Coty $1bn IPO set for this Thursday, experts expect it to be a hit
According to financial experts that watch this segment of the stock market, demand should be keen for the flotation, as investors are eager to invest in big multi-nationals with proven business track records.
Although Coty has been growing revenues in double-digit figures in recent years, in the past few quarters Coty’s financial results have softened, mainly on account of its lack of exposure to emerging markets, particularly in the Asia Pacific region, fuelling speculation that the business needs to make major acquisition to ensure future growth.
Big on fragrance, room for further investment in skin care
The company is largely known for its fragrance portfolio, and is currently ranked as the second largest fragrance player in the world, with brands such as adidas, Calvin Klein and Playboy.
It has been expanding into the skin care segment in recent years, but it is in the emerging markets, where skin care sales have been fast expanding that its portfolio is most lacking.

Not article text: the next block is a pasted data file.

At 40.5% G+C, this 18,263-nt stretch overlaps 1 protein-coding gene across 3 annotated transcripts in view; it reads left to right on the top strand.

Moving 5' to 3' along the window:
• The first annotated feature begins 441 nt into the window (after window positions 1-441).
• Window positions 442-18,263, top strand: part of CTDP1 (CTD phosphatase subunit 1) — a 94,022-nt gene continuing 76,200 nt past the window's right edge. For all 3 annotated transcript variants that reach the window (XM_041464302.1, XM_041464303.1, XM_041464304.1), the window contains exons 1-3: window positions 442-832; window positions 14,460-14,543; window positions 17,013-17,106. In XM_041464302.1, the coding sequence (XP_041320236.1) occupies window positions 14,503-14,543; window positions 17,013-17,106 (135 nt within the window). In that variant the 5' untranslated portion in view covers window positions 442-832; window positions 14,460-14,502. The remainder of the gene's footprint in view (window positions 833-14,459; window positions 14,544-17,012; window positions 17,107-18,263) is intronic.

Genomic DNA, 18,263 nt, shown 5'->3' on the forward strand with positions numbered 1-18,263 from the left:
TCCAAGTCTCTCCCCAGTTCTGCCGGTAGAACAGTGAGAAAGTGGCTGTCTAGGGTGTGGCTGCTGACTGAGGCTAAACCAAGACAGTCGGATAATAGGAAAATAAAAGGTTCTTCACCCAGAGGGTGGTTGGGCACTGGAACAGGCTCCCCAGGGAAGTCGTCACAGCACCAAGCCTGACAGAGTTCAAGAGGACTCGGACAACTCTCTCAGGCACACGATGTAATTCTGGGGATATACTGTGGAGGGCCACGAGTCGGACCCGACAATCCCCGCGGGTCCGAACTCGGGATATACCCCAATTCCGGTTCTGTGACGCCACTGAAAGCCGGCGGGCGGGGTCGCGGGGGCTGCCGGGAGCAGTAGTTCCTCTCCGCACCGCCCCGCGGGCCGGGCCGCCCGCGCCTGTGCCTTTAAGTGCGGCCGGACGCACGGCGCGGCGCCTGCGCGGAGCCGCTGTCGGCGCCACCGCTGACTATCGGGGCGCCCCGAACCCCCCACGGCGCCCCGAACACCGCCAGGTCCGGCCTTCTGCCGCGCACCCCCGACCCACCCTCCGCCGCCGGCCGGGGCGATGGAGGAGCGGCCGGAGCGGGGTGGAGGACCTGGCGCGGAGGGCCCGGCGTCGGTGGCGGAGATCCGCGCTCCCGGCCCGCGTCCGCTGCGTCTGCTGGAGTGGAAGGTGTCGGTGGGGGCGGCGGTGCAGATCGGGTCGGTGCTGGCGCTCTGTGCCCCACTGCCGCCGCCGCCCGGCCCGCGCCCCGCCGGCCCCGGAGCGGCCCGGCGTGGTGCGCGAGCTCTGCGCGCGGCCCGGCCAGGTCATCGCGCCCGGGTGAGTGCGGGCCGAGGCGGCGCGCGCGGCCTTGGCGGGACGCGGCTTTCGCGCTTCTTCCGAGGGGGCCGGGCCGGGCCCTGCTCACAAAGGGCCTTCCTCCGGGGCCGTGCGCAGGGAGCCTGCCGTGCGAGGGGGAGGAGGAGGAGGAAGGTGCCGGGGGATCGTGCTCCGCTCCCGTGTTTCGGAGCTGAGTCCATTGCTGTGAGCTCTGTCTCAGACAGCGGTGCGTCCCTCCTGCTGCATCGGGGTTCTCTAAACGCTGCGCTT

In the skin care market it has a considerable exposure to the mass market, but in contrast its fragrance portfolio is more focused on the prestige market.
Investment likely to focus on emerging markets
Its portfolio structure gives experts good reason to believe that the IPO may add to an already considerable war chest which could be used to invest in a business with considerable exposure in the emerging markets, and particularly in the premium skin care segment.
The company is offering up to 65.7 million Class A shares priced at between $16.50 and $18.50 on the New York Stock Exchange, offered by its biggest stockholders – JAB Holdings, and private equity firms Berkshire Partners and Rhone Capital.
JAB holdings is a consortium of four siblings from the Austria-based Reimann family. They currently have an estimated 82 percent share in the business, but the IPO will see that stake reduced by about 14 percent.
Avon unlikely to be considered again
Last year the company made a failed hostile bid to acquire Avon Products. In May 2012 the company made a bid of $10.7bn for the business, which was flatly rejected by Avon executives who at the time said the business was not for sale.
Despite the deal falling through, Coty shareholders said that they would be happy to continue the search for other suitable acquisitions, with Berkshire Hathaway stating in an investor note that it would be willing to back a similar deal in the future, although it is doubtful it will pursue Avon again.